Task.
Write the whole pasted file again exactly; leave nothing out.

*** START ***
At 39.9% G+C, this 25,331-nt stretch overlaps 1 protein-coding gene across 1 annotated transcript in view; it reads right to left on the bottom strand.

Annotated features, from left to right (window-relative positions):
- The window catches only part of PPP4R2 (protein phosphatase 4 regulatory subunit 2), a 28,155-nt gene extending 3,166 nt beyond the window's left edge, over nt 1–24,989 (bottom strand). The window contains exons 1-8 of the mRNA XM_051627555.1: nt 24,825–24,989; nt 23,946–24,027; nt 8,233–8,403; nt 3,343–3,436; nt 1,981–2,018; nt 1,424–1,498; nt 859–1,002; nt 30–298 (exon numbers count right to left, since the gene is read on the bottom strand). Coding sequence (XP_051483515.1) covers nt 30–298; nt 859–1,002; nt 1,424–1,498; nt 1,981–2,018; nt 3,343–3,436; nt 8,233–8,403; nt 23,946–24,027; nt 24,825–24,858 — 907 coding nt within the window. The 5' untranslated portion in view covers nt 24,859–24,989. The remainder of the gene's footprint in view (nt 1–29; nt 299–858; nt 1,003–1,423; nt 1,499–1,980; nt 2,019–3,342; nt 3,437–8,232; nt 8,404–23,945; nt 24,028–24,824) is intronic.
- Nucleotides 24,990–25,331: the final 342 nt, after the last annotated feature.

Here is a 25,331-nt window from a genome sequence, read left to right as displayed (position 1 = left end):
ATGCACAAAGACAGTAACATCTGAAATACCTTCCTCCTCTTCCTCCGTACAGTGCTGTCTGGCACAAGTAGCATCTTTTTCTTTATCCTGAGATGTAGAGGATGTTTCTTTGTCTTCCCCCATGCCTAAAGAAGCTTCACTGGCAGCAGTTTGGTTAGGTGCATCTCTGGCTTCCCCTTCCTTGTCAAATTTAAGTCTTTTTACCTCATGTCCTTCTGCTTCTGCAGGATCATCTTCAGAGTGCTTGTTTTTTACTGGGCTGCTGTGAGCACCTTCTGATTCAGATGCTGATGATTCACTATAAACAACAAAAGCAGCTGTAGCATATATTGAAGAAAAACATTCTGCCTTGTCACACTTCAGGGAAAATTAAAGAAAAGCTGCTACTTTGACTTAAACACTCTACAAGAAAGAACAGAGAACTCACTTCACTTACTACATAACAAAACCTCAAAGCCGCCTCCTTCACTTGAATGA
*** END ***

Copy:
At 39.9% G+C, this 25,331-nt stretch overlaps 1 protein-coding gene across 1 annotated transcript in view; it reads right to left on the bottom strand.

Annotated features, from left to right (window-relative positions):
- The window catches only part of PPP4R2 (protein phosphatase 4 regulatory subunit 2), a 28,155-nt gene extending 3,166 nt beyond the window's left edge, over nt 1–24,989 (bottom strand). The window contains exons 1-8 of the mRNA XM_051627555.1: nt 24,825–24,989; nt 23,946–24,027; nt 8,233–8,403; nt 3,343–3,436; nt 1,981–2,018; nt 1,424–1,498; nt 859–1,002; nt 30–298 (exon numbers count right to left, since the gene is read on the bottom strand). Coding sequence (XP_051483515.1) covers nt 30–298; nt 859–1,002; nt 1,424–1,498; nt 1,981–2,018; nt 3,343–3,436; nt 8,233–8,403; nt 23,946–24,027; nt 24,825–24,858 — 907 coding nt within the window. The 5' untranslated portion in view covers nt 24,859–24,989. The remainder of the gene's footprint in view (nt 1–29; nt 299–858; nt 1,003–1,423; nt 1,499–1,980; nt 2,019–3,342; nt 3,437–8,232; nt 8,404–23,945; nt 24,028–24,824) is intronic.
- Nucleotides 24,990–25,331: the final 342 nt, after the last annotated feature.

Here is a 25,331-nt window from a genome sequence, read left to right as displayed (position 1 = left end):
ATGCACAAAGACAGTAACATCTGAAATACCTTCCTCCTCTTCCTCCGTACAGTGCTGTCTGGCACAAGTAGCATCTTTTTCTTTATCCTGAGATGTAGAGGATGTTTCTTTGTCTTCCCCCATGCCTAAAGAAGCTTCACTGGCAGCAGTTTGGTTAGGTGCATCTCTGGCTTCCCCTTCCTTGTCAAATTTAAGTCTTTTTACCTCATGTCCTTCTGCTTCTGCAGGATCATCTTCAGAGTGCTTGTTTTTTACTGGGCTGCTGTGAGCACCTTCTGATTCAGATGCTGATGATTCACTATAAACAACAAAAGCAGCTGTAGCATATATTGAAGAAAAACATTCTGCCTTGTCACACTTCAGGGAAAATTAAAGAAAAGCTGCTACTTTGACTTAAACACTCTACAAGAAAGAACAGAGAACTCACTTCACTTACTACATAACAAAACCTCAAAGCCGCCTCCTTCACTTGAATGA